5 причин полюбить беговые лыжи. Кросс кантри лыжи


5 причин полюбить беговые лыжи | Ежедневное интернет-издание об экстремальной культуре и новых видах спорта

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17.12.2015 | by Лера Шаронова

Почему это снаряд не для слабаков?

~~~

5 причин полюбить беговые лыжи

Почему это снарядне для слабаков?

Фото: cycling-challenge.com

Беговые лыжи – еще один отличный способ не заржаветь за зиму, хоть изредка отлипать от монитора и в компании прекрасных людей выбираться в ближайший лесопарк. Не спешите крутить носом. Чтобы пробежаться на лыжах, вовсе не обязательно носить ветхую шапочку «Спорт» и иметь седые виски. К вашему удивлению, сегодня беговые лыжи используют абсолютно все, в том числе профессиональные марафонщики и спортсмены далеких от снега дисциплин. Доставайте с балкона пару заждавшихся лыж, а мы расскажем, почему это того стоит.

Это просто

Любой человек за один день в состоянии освоить технику классического хода.

Первый довод в пользу беговых лыж – их простота, причем во всем. Даже никогда не видевший снега человек за один день в состоянии освоить технику классического хода с обучающими видео или без. Опять-таки, комплект снаряжения начального уровня можно купить в любом сетевом спортивном магазине, и это не сильно ударит по вашему бюджету.

Фото: cycling-challenge.com

Лишний повод выйти в лес

Лыжные трассы никогда не дублируют грязные шоссе и магистрали и пролегают в самых тихих и живописных местах городских лесопарков, у замерзших рек и озер. Поэтому прогулка на лыжах – это более или менее чистый воздух и отсутствие суеты. Вдобавок, на лыжах вы сможете познать все прелести зимы, не намочив при этом ноги, и сделаете это куда быстрее, чем при пеших прогулках.

Фото: bohinj.se

Это безопасно и полезно

На беговых лыжах происходит меньше ударной нагрузки на позвоночник, коленные и другие суставы.

Беговые лыжи — один из самых безопасных снарядов для зимы ввиду простой механики движений и относительно невысоких скоростей. Но дело здесь даже не в несчастных случаях, а в нагрузках, оказываемых на суставы и связки. В отличие, например, от бега, при плавных движениях на беговых лыжах происходит значительно меньше ударной нагрузки на позвоночник, коленные и другие суставы.

Фото: piztasna.at

Мышцы в тонусе

Беговые лыжи – идеальный тренажер для поддержания в тонусе сразу всех групп мышц, в том числе второстепенных. Но, опять-таки, в отличие от бега, лыжи позволяют чередовать нагрузку с отдыхом без остановок, в первую очередь, на маршрутах, где есть чередование небольших спусков и подъемов. Особенно актуально это будет, если время, отведенное на тренировку, ограничено.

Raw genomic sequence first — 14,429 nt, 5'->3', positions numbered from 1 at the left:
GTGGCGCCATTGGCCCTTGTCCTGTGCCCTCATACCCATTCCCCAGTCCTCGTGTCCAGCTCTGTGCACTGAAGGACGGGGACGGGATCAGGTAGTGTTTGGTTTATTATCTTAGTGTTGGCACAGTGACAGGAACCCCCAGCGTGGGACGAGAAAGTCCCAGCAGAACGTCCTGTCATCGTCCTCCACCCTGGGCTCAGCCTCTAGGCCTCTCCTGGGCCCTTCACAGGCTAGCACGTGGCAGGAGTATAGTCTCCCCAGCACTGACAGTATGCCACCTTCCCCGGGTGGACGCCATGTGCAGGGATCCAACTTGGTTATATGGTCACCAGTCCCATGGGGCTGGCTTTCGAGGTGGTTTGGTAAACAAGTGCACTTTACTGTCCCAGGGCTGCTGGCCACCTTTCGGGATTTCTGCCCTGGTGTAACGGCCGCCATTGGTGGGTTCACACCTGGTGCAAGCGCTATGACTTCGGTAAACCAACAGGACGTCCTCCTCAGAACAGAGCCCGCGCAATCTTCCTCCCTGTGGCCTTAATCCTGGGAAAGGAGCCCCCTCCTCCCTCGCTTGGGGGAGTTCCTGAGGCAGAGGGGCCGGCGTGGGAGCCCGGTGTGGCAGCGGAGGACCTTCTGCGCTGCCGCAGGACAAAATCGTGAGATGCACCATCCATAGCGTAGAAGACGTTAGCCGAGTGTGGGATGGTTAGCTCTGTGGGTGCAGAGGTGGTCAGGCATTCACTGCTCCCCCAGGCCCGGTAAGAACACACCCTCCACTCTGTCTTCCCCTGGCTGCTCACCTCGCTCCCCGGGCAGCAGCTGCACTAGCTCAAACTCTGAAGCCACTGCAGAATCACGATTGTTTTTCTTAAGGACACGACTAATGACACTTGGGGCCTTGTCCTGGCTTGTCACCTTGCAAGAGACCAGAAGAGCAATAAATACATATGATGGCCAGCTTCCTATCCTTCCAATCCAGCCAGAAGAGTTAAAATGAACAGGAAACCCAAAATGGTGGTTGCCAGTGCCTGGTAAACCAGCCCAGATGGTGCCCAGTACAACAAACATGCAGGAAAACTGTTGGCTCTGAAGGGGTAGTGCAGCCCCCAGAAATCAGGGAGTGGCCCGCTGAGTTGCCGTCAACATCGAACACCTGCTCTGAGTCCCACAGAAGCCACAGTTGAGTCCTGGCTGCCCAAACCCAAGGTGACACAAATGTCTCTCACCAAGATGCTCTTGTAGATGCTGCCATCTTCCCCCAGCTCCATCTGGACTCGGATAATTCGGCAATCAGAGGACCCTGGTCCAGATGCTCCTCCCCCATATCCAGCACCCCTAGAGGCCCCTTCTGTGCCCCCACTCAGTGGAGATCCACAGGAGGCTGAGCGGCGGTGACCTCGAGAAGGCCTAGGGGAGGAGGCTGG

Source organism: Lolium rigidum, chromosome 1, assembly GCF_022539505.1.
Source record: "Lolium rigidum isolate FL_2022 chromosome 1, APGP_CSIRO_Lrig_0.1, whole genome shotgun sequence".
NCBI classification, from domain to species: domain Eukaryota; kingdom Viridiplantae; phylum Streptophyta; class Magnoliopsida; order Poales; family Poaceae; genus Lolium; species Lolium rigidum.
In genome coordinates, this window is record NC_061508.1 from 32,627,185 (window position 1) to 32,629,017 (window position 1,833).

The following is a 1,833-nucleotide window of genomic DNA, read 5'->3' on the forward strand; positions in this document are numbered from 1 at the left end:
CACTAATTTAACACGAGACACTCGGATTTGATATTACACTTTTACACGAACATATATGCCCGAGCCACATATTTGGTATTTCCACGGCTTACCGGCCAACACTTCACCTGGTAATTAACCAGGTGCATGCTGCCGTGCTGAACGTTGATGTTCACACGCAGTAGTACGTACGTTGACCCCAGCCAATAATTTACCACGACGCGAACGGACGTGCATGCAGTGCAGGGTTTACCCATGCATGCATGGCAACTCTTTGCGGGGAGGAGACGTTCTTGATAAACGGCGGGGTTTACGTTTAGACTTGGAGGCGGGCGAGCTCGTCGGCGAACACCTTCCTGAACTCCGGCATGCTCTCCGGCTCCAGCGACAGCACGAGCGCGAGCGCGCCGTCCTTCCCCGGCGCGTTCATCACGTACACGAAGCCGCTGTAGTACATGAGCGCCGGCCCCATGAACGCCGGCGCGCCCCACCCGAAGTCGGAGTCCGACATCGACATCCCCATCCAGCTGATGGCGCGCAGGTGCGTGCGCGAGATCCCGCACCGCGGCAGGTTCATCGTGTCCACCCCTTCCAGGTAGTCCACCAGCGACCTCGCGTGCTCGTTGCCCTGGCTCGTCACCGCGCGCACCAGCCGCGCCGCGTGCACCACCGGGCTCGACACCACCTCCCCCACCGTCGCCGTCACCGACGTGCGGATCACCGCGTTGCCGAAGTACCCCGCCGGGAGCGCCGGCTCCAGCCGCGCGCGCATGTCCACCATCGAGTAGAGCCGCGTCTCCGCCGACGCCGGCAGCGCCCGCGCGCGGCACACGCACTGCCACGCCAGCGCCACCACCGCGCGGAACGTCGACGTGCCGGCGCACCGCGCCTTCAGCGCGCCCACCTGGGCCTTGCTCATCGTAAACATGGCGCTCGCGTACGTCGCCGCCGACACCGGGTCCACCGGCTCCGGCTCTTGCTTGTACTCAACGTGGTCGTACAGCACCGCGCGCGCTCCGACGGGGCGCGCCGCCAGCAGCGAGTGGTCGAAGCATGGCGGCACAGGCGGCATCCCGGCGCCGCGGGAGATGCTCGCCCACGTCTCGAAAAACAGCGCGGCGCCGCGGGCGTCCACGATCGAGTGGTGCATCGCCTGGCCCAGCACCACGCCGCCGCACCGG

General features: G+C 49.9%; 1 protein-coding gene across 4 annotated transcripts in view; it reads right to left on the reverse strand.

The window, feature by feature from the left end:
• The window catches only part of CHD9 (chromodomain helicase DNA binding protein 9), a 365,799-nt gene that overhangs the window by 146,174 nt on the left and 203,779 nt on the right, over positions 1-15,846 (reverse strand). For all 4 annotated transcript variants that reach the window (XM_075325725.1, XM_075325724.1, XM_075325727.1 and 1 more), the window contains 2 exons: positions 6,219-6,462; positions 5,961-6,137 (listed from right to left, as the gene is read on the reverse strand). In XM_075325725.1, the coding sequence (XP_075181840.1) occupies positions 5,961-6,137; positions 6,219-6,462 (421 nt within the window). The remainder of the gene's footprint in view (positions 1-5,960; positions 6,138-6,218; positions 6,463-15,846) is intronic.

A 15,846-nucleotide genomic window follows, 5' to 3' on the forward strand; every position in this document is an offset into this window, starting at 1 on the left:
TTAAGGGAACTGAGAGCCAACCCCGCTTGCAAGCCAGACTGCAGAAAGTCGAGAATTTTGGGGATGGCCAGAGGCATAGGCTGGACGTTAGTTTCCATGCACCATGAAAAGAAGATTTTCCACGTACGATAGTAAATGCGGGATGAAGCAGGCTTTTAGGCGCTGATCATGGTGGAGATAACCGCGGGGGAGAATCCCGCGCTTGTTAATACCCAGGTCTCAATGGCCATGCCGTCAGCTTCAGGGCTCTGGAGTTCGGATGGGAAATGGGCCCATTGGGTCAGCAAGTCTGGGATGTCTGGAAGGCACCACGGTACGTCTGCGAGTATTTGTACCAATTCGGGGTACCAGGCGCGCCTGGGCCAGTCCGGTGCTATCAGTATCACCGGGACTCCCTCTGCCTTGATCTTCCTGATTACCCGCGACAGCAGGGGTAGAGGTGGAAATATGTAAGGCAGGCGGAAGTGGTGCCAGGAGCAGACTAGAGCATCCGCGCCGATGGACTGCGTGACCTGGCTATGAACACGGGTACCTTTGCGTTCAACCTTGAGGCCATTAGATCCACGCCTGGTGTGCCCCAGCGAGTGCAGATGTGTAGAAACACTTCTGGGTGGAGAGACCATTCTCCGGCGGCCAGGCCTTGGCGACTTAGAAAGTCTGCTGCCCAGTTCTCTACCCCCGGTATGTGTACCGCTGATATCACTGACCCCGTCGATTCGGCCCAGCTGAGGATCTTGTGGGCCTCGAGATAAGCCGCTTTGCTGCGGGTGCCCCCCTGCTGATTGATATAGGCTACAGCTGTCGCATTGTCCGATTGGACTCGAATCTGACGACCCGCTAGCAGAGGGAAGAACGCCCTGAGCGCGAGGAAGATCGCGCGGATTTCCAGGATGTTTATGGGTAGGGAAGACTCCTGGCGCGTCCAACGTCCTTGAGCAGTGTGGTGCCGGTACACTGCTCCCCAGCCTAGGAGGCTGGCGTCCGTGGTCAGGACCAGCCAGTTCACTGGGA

Фото: redbullcontentpool.com

Закалка организма и повышение иммунитета

Хождение на лыжах улучшает работу сердечно-сосудистой системы.

Даже в небольшой мороз физические нагрузки закалят ваш организм, а значит, повысят все его защитные функции и сопротивляемость к различным вирусам и массовому унынию. Также хождение на лыжах неминуемо улучшает работу сердечно-сосудистой системы и нормализует кровяное давление.

Фото: blog.nasm.org

Не спешите дарить друг другу клубные карты фитнес-центров, а поищите рядом с домом ближайший парк! В следующий раз мы расскажем, как правильно выбрать себе подходящее снаряжение для лыжных прогулок.

Как активно провести зиму и не впасть в спячку

Лыжи Тренировки Чистый спорт

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Катание на Лыжах (Кросс-Кантри)Расход калорий и Фитнес информация

Сильние Деятельность

Недавнее участие пользователя в Катание на Лыжах (Кросс-Кантри):

Подсчитанный расход энергии

для 70 кг человека

5 минуты 74 Калории
10 минуты 147 Калории
15 минуты 220 Калории
30 минуты 441 Калории
1 час 882 Калории
2 часа 1764 Калории
3 часа 2646 Калории
4 часа 3528 Калории
  Все Мужчины Женщины

 

Подростки
19% 5% 95%

 

20-30
18% 12% 88%

 

30-40
22% 20% 80%

 

40-50
19% 26% 74%

 

50-60
14% 33% 67%

 

60+
8% 46% 54%

Пожалуйста, обратите внимание, что есть много факторов, которые могут способствовать вашей общей потере калорий. Общий объем потребностей в энергии может меняться в зависимости от пола, возраста, мышечной массы, рост и других генетических и экологических факторов.

>6 МЭА

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Катание на Лыжах (Скоростной Спуск) 588 8,0